My scars tell stories of childhood folly, poor judgment, and horrible luck. My hope is that these stories will someday make the leap from "bar anecdotes" to "teachable moments for my children."
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My body is crisscrossed with more scars than Frankenstein's monster. This is all thanks to an unfortunate combination of clumsiness, a desire for physical adventure, and poor hand-eye coordination. My scars tell stories of childhood folly (trying to make a treehouse out of cinderblocks), poor judgment (slicing a watermelon while it sat on my lap), and horrible luck (why would someone leave an open package of thumbtacks on that park bench?).

My hope is that these stories will someday make the leap from "bar anecdotes" to "teachable moments for my children."

Scar 1: Original Chin

I used to have a small mole at the tip of my chin, about the size of a pencil eraser. When I was in fifth grade, a group of boys at camp called me "Mole-Chin Nerd" for the entire summer, and my self-image was obliterated by a tiny birthmark I'd never really noticed before.

Over the course of my senior year in high school, it doubled in size. My dad took me to a dermatologist, who recommended removing it before it "got worse," which I interpreted as "sprouting hair." Chop away, doctor.

Two weeks later, I was off to college with an angry red mark on my face, almost five times the size of the mole. Resembling a Hostel victim, I lamented my unimproved visage, while more people asked about my scar than had ever noticed the birthmark. I just told everyone I cut myself shaving.

A questionable mole should always be dealt with, but let's face it: my teenage brain was more concerned with vanity than any future health issues. Luckily, my dad soothed me with the magic words: "I hear scars don't sprout hair."

Scar 2: The Thin Red Torso Line

When I was a junior in college, I studied abroad in Australia. Once there, I partook in all sorts of daring activities: sharing a beer with a girl who had mono; swimming in a lake that turned out to be inhabited by crocodiles; spelunking in a cave without a rope. Most of these adventures worked out OK. Except for the spelunking thing; I lost my grip and plummeted to the bottom of a cave.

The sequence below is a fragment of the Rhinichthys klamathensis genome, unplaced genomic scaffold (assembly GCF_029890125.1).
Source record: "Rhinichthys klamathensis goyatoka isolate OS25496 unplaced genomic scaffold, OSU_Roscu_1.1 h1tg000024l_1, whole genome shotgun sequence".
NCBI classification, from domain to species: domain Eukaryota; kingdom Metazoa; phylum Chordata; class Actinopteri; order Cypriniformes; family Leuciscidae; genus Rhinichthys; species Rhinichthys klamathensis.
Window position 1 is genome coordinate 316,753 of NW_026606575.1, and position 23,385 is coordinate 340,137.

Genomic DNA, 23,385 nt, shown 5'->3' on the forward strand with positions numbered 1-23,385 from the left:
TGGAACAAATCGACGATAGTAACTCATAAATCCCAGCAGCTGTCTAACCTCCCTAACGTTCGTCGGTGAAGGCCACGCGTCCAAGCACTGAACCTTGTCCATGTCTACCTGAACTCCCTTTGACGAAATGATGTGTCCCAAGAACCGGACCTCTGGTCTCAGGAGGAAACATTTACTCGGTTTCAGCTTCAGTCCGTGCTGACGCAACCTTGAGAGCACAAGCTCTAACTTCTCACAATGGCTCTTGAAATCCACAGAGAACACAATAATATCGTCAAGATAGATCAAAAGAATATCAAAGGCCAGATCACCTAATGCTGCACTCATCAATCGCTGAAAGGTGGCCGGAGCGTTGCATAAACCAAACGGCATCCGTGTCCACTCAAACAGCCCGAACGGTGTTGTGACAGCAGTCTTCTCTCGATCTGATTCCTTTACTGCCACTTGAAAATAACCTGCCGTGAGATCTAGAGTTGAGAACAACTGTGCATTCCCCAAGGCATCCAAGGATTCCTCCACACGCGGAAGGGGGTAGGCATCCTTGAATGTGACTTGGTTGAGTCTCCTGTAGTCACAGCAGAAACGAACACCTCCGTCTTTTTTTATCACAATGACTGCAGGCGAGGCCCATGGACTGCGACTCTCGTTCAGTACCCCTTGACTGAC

Mistake #1: Not using a rope (it didn't seem that high).

Mistake #2: Not seeing a doctor right away. I was pretty banged up, but that Wednesday night there was a huge formal dance at my college, and this really cute rugby player I was seeing would be there...

Mistake #3: Still not going to a doctor when my chest pain worsened, and spread to my neck and shoulders. I planned to go the day after the party -- I did not want to miss it.

So... was the party worth it? I wouldn't know. I missed it.

My friend found me passed out in the shower and called an ambulance. Turns out I had ruptured my stomach in the spelunking fall, and the chest and shoulder pain I felt was me slowly suffocating on the air from my stomach.

The ridiculous part is how I almost died because I wanted to impress some stupid guy. Who played friggin' rugby. And never even visited me in the hospital. My mom, on the other hand, immediately hopped on a plane and traveled across the world to be with me.

I should have learned: don't fall for douchebags. But really, my takeaway was: always go spelunking with a rope.


Scar 3: The Stomach Smile

Approximately seven weeks into my first pregnancy, I learned I had a fibroid the size of a grapefruit near my cervix. While the name "fibroid" sounds like a circa-1981 Atari game, they are in fact benign tumors that can cause pregnancy complications. For me, it meant that I could never give birth naturally.

Although C-sections are pretty common (almost as common as having a mole removed), I knew I was supposed to want to give birth naturally, as a way of proving my mettle as a mother right from the onset. It's better for the baby. It's better for the mother. It's better for baby and mother bonding. None of the risks or complications of surgery.

The secret of my scar is that I'm not bummed at all about my C-section.

I was relieved to find out I wouldn't have contractions, wouldn't have to "focus on my breathing" or sit in an ice bath for weeks afterward. I could lie passively while the doctor removed the baby like a magician procuring a rabbit from his hat. The awful recovery and six-inch smiley face scar below my belly seemed a small price to pay for this amazing baby (who would, two years later, ask me why my stomach was "smiling").

But if anyone asks, I would have loved to have given birth naturally.

My scars have bisected my abdomen, rendered my belly button irrelevant, and made my lower face concave, but they're mine. They're reminders of my recklessness and resilience, and they've enabled me to become a parent (one who would totally fly to Australia in a millisecond if my daughter needed me).

Plus, they provide great bedtime stories for my children, who, from the looks of it, have started their own scar collections early. Sigh.


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